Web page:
production and manipulation. So-called “therapeutic” human cloning is
even more worrisome because the new human being is destroyed to perform
scientific experiments. Second, human cloning would require the
exploitation of women. Cloning techniques require an enormous number of
eggs. If cloning were to be widely used, there would be a market for
poor women to sell their eggs, which is a painful and dangerous
procedure requiring heavy dosages of hormones. Are we willing to create
conditions that would push women to sell their bodies?

MercatorNet:
Many countries who voted against the declaration claim that therapeutic
cloning and embryonic stem cell are needed for cures for dread
diseases. How do you respond to that?

Chaverri:
So far, human cloning has not proved effective in curing any diseases.
Its advocates have made wide-ranging promises but they have yet to show
any concrete evidence. On the other hand, there is a promising
alternative to human cloning that does not raise the ethical and
philosophical questions that cloning does: ie, research on adult stem
cells and on umbilical cord stem cells. In clinical tests, adult stem
cells have already proved effective in treating some medical
conditions. Costa Rica is fully committed to research in this area.

MercatorNet: Why it has been so difficult to persuade UN Members that embryos are human and deserve to be treated with the utmost respect?

Chaverri:
Because of both politics and economics. On the political side, some
countries, like the People’s Republic of China, have made the
destruction of embryos a key element of their population politics.
Others, like the Scandinavian countries, see the destruction of embryos
as a right of women and fear that recognising the dignity of human
embryos in the context of cloning would put into question their
abortionist policies. On the economic side, countries like the Republic
of Korea and Singapore believe that a biotechnology industry based on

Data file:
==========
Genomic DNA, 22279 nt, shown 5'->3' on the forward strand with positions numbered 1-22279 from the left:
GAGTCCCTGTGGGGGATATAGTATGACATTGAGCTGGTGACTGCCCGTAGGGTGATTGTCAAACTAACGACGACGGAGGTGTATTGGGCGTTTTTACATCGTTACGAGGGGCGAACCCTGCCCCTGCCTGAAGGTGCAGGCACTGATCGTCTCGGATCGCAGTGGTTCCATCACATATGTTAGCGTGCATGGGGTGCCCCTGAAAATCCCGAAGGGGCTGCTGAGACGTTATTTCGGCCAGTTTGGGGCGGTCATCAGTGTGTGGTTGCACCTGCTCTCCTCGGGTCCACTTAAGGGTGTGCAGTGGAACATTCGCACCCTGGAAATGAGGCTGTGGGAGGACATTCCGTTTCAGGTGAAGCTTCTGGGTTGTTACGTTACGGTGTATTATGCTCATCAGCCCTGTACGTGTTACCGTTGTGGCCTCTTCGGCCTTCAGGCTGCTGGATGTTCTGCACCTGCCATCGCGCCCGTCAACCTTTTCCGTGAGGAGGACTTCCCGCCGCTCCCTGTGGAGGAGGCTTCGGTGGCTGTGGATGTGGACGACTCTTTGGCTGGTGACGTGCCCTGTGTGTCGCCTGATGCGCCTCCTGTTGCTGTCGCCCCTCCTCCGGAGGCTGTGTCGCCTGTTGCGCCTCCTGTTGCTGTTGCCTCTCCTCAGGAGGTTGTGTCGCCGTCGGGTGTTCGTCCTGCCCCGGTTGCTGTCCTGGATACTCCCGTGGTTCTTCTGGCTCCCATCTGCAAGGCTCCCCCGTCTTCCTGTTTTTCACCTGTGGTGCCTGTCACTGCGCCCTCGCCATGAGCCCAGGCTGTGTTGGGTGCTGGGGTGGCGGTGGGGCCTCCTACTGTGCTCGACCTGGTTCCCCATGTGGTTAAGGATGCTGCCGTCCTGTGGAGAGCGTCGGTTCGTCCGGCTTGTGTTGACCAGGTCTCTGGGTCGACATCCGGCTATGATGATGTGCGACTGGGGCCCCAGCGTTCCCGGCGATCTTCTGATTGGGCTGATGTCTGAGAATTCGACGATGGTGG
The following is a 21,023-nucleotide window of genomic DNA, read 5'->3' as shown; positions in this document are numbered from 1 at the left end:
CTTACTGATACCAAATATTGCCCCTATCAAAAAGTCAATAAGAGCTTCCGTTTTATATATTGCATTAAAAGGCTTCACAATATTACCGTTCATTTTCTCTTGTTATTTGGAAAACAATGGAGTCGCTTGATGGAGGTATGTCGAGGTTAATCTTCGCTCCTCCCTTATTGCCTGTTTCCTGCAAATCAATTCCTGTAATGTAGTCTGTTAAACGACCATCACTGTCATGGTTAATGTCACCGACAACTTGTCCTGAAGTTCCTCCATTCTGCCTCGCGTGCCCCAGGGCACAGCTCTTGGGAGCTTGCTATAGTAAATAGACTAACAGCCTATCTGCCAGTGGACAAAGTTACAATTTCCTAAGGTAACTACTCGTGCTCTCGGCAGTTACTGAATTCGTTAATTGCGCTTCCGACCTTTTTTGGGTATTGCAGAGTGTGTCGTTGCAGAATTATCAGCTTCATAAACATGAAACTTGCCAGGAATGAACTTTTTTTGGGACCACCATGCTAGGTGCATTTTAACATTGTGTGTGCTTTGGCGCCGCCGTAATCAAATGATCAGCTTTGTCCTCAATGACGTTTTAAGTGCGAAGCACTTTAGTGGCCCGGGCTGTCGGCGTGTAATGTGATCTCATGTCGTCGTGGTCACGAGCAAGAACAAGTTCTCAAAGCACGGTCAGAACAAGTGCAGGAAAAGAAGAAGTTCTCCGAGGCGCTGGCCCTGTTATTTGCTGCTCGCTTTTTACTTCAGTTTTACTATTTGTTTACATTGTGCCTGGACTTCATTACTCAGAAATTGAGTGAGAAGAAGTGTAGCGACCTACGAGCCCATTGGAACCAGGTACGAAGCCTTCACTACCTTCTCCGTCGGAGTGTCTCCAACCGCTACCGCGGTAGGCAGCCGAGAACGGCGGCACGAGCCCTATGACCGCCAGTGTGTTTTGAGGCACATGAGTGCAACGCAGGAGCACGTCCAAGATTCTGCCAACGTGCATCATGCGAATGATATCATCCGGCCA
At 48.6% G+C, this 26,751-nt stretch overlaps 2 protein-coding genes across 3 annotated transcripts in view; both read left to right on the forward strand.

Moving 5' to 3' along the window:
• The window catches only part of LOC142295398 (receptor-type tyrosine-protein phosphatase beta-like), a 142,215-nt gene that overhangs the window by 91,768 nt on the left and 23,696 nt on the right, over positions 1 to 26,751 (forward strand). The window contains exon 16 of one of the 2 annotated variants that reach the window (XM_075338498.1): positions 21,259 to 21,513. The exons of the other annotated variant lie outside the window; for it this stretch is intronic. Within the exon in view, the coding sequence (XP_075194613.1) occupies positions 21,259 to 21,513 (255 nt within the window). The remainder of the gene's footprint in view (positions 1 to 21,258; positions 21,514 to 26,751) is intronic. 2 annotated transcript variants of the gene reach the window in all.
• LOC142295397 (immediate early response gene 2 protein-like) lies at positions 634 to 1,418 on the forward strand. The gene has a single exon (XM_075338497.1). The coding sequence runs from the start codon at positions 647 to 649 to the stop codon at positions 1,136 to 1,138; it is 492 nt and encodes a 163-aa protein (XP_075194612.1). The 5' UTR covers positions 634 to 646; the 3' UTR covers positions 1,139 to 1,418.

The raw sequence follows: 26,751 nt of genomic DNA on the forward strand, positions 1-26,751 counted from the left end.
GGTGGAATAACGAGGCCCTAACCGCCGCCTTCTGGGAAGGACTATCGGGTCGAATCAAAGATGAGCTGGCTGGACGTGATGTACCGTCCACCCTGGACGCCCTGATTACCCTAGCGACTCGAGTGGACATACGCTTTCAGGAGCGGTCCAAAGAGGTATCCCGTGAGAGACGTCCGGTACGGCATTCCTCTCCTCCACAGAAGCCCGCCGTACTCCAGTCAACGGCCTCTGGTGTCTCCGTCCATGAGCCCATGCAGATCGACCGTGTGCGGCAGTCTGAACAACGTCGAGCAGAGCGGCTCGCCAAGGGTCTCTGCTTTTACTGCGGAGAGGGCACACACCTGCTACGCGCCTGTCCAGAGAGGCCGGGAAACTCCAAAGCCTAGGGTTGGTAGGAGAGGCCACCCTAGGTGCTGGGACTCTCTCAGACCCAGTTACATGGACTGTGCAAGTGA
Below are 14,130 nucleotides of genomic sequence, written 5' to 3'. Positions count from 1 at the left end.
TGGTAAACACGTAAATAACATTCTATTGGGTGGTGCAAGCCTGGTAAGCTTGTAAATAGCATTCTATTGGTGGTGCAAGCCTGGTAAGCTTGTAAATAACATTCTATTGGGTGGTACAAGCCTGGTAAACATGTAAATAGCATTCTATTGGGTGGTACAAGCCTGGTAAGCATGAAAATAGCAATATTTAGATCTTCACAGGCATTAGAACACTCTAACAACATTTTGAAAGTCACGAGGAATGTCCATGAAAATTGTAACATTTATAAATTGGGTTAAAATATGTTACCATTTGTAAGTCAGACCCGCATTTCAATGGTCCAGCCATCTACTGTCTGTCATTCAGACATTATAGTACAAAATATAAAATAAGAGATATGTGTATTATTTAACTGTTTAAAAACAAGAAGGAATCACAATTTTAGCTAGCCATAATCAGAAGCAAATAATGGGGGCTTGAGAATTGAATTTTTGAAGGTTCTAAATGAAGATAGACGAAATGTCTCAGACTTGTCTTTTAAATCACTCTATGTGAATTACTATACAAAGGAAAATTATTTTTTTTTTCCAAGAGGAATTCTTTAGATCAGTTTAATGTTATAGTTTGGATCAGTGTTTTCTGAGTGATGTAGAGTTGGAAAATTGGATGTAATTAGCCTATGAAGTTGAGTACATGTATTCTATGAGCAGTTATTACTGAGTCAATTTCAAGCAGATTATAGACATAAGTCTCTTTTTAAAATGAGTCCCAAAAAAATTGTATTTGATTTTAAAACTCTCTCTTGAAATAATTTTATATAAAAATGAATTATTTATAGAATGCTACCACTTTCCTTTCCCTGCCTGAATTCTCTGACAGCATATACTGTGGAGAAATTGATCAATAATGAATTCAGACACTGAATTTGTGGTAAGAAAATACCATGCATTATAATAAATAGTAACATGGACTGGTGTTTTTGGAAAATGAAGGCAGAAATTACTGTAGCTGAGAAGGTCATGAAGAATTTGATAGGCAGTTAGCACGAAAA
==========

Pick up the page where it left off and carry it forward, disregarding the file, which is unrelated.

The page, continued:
cloning would be a good source of income.

MercatorNet: Why do you think that human dignity should prevail over the demands of scientists?

Chaverri:
Human dignity must always prevail. It is the basic condition for living
in society. Thus, while we support science and research, we believe
that it should always be carried within ethical limits. Scientific
curiosity must be weighed against the impact that research would have
upon the human participants.

MercatorNet: In
March, several leading stem cell scientist went to the UN to lobby for
votes. Do the opinions of scientists carry much weight in diplomatic
circles?

Chaverri: In the negotiations
scientists were heard as advocates for both sides. In fact, several
important scientists argued for banning all forms of human cloning. The
views of all of them were respected and, indeed, they served to inform
the discussion. However, the question of banning human cloning is a
political decision that requires a consideration of not only scientific
evidence but also the philosophical, ethical and legal aspects.
Moreover,
the diplomatic community was keenly aware that those scientists were
not necessarily impartial or objective. Most of them were personally
involved in this line of research. Many of them had private motives
that went beyond scientific curiosity: some were competing for grants
and professorships, some were aspiring to Nobel Prizes, and others were
promoting their own private biotech companies.

MercatorNet:
Is there disagreement among UN member states about the meaning of